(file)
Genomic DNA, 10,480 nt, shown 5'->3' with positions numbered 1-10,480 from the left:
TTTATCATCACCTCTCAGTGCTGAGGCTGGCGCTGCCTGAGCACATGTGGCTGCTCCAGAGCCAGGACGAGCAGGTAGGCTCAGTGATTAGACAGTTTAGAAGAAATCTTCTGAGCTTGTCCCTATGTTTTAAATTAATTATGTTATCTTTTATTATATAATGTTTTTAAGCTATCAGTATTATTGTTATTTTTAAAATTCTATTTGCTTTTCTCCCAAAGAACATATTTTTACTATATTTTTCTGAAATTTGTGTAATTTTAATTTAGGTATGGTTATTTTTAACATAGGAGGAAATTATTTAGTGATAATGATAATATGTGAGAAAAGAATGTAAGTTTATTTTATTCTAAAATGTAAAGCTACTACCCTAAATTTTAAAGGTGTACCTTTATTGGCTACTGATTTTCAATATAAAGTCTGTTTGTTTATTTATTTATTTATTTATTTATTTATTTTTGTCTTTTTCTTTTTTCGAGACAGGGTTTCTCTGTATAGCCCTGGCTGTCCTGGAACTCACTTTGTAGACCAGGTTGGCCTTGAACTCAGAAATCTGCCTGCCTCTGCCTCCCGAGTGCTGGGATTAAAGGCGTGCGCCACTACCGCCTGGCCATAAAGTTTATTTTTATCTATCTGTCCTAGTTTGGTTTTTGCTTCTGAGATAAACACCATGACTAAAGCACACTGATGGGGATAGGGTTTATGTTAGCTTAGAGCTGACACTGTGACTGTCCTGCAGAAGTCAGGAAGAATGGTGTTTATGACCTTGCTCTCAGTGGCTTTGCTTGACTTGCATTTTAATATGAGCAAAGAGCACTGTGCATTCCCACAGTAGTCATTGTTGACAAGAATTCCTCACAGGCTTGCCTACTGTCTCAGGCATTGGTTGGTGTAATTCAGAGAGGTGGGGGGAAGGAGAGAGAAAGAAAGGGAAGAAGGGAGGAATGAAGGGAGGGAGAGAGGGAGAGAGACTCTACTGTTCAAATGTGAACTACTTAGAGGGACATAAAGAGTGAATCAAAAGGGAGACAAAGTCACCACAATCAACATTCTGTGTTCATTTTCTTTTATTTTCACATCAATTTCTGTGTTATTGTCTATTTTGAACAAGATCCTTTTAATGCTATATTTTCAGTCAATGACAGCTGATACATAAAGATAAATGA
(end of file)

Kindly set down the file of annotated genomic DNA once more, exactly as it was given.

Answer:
Genomic DNA, 10,480 nt, shown 5'->3' with positions numbered 1-10,480 from the left:
TTTATCATCACCTCTCAGTGCTGAGGCTGGCGCTGCCTGAGCACATGTGGCTGCTCCAGAGCCAGGACGAGCAGGTAGGCTCAGTGATTAGACAGTTTAGAAGAAATCTTCTGAGCTTGTCCCTATGTTTTAAATTAATTATGTTATCTTTTATTATATAATGTTTTTAAGCTATCAGTATTATTGTTATTTTTAAAATTCTATTTGCTTTTCTCCCAAAGAACATATTTTTACTATATTTTTCTGAAATTTGTGTAATTTTAATTTAGGTATGGTTATTTTTAACATAGGAGGAAATTATTTAGTGATAATGATAATATGTGAGAAAAGAATGTAAGTTTATTTTATTCTAAAATGTAAAGCTACTACCCTAAATTTTAAAGGTGTACCTTTATTGGCTACTGATTTTCAATATAAAGTCTGTTTGTTTATTTATTTATTTATTTATTTATTTATTTTTGTCTTTTTCTTTTTTCGAGACAGGGTTTCTCTGTATAGCCCTGGCTGTCCTGGAACTCACTTTGTAGACCAGGTTGGCCTTGAACTCAGAAATCTGCCTGCCTCTGCCTCCCGAGTGCTGGGATTAAAGGCGTGCGCCACTACCGCCTGGCCATAAAGTTTATTTTTATCTATCTGTCCTAGTTTGGTTTTTGCTTCTGAGATAAACACCATGACTAAAGCACACTGATGGGGATAGGGTTTATGTTAGCTTAGAGCTGACACTGTGACTGTCCTGCAGAAGTCAGGAAGAATGGTGTTTATGACCTTGCTCTCAGTGGCTTTGCTTGACTTGCATTTTAATATGAGCAAAGAGCACTGTGCATTCCCACAGTAGTCATTGTTGACAAGAATTCCTCACAGGCTTGCCTACTGTCTCAGGCATTGGTTGGTGTAATTCAGAGAGGTGGGGGGAAGGAGAGAGAAAGAAAGGGAAGAAGGGAGGAATGAAGGGAGGGAGAGAGGGAGAGAGACTCTACTGTTCAAATGTGAACTACTTAGAGGGACATAAAGAGTGAATCAAAAGGGAGACAAAGTCACCACAATCAACATTCTGTGTTCATTTTCTTTTATTTTCACATCAATTTCTGTGTTATTGTCTATTTTGAACAAGATCCTTTTAATGCTATATTTTCAGTCAATGACAGCTGATACATAAAGATAAATGA